We moved offices a few years ago. We had a lot of old Herman Miller furniture, that we (the engineers) had selected, probably 25 years previously. It had fairly high pig pen walls, and desk surfaces could be adjusted to suit anyone. The pig pen partitioning kept the noise down between departments/work clusters. But management thought the pen walls stifled communication...

The move was 'managed' by HR. We put in our requirements, to be similar to what we already had. We got shown the furniture options. No partitions at all. No ability to adjust surface height. I did a quick survey of the heights people had their surfaces set to. Nearly 50% of those were below the height of the proposed furniture. The 'solution'? Footrests...

They eventually allowed us to have a low partition between facing sides of the disks, so we didn't have to gaze longingly into the eyes of the person opposite. But the large floor plate is entirely open plan, and, with some individuals not having the ability to volume control, you can hear them from one end of the floor plate to the other.

So, 30 years after we installed a high quality environment, we now have a worse environment, with cheap, non-adjustable furniture, the laminate surface of which can be peeled off if you try to move the 'power pods' that are fixed down with some 3M 'moveable adhesive' pads, and a mess of spaghetti cabling underneath.

Thanks, HR, for totally ignoring your workforce, who actually have work in this environment, and told you clearly what they wanted, with good engineering analysis of why...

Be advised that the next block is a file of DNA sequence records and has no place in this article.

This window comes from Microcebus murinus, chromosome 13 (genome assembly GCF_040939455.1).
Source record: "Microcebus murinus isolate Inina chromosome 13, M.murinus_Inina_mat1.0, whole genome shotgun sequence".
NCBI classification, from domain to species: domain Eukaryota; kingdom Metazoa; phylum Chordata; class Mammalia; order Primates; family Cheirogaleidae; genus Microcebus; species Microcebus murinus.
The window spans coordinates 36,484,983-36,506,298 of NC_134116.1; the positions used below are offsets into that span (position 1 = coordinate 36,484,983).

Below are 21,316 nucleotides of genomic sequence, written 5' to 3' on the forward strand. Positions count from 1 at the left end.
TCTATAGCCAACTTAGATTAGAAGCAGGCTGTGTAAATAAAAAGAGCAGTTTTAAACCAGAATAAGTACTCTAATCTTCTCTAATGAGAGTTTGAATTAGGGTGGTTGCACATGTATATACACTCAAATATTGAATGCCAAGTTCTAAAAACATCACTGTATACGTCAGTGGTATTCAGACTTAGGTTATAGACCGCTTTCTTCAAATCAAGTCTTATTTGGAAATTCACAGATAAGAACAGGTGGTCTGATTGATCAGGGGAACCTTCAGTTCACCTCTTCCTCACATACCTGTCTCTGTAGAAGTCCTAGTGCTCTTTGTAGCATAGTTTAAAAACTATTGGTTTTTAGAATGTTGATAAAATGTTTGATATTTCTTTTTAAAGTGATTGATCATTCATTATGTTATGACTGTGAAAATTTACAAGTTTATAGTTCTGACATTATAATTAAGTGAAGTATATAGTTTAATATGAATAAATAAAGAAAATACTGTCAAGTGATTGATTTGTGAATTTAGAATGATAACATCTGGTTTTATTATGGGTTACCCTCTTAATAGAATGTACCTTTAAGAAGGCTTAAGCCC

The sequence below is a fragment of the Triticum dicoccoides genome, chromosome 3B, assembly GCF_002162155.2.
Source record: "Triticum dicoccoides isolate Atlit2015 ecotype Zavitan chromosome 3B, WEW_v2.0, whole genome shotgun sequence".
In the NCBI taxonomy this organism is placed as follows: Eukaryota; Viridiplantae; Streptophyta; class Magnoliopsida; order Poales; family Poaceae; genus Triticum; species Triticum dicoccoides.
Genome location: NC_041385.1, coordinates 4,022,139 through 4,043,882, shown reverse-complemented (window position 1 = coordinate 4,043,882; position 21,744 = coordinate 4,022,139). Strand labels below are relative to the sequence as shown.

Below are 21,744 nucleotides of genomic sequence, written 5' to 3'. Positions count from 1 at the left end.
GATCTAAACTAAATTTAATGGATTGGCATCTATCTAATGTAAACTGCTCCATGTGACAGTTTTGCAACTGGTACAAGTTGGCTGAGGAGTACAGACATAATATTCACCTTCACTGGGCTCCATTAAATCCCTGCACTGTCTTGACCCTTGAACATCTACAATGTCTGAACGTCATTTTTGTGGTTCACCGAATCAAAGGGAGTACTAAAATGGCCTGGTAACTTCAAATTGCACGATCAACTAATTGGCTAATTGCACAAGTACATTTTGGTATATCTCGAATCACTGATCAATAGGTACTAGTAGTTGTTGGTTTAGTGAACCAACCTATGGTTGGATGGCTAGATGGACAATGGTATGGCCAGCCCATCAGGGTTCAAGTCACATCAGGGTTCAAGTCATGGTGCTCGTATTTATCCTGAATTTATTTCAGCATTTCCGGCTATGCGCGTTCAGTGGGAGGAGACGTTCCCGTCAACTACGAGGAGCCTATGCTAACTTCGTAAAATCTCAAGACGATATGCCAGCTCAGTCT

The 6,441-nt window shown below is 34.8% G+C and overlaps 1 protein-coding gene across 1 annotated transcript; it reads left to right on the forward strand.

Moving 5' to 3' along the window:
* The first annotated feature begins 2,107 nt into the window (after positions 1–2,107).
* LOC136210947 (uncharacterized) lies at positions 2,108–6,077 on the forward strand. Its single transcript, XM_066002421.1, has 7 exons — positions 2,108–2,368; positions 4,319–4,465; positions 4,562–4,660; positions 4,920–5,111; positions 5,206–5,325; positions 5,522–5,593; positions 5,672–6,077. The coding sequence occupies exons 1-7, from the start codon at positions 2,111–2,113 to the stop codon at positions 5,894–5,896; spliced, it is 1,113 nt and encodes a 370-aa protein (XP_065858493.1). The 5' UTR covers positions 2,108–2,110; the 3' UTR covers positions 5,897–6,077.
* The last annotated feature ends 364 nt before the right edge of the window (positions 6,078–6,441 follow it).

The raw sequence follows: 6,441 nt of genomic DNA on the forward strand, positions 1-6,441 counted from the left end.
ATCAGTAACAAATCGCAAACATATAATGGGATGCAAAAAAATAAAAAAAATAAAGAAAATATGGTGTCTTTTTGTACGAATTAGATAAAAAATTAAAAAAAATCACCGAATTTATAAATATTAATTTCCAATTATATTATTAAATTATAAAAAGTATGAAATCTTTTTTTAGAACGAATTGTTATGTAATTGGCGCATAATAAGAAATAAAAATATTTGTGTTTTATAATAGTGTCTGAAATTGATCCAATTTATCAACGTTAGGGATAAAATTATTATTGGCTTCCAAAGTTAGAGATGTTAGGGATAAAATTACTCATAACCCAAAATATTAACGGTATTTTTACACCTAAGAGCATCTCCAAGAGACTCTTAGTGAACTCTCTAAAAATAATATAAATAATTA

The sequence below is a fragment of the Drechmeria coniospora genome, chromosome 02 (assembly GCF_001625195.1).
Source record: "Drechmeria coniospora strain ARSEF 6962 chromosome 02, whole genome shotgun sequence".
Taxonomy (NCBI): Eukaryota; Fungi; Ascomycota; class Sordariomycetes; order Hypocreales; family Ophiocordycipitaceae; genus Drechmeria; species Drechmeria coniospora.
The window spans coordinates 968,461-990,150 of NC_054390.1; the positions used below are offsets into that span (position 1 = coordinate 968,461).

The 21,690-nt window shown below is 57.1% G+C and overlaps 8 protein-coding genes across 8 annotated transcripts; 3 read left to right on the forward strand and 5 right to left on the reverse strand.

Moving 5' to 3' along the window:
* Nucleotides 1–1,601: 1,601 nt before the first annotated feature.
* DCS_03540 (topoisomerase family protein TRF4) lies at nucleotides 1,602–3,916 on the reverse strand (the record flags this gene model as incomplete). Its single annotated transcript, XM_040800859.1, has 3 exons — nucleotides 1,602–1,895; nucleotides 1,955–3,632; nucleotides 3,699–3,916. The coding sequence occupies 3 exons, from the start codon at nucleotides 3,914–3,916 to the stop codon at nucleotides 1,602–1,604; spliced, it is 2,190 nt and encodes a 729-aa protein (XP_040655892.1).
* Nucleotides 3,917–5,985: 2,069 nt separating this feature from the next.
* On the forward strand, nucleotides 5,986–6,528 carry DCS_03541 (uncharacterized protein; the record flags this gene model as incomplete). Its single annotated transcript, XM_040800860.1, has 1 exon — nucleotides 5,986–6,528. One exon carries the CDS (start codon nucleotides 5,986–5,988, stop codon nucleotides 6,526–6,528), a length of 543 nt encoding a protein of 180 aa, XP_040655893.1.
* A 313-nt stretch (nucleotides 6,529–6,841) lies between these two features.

Post edited at 00:00
 George Ormerod 16 May 2022
In reply to subtle:

It doesn’t really matter what the objections are, real or otherwise. It’s happened, it’s expected of a modern workplace and insisting on working from the office 5 days a week will result in a huge loss of people to more flexible companies. Just deal with it. Our productivity remained unchanged by the pandemic’s working from home. Still, a colleague of mine keeps prattling on about getting his team to work 5 days a week. Although he does seem to think that wearing a pink shirt means you’re a homosexual, and I enjoy wearing one most times I see him, whist telling him the company hybrid working plan will not be reversed. 

1
 ExiledScot 16 May 2022
In reply to jt232:

> Pretending it's 1985 will do the same? Got a fax machine in the office and pager on your waist belt still?   

> This made me chuckle, I work in a specialist hospital unit with £1000’s of incredible equipment and I still have to carry a pager around, only in the nhs…..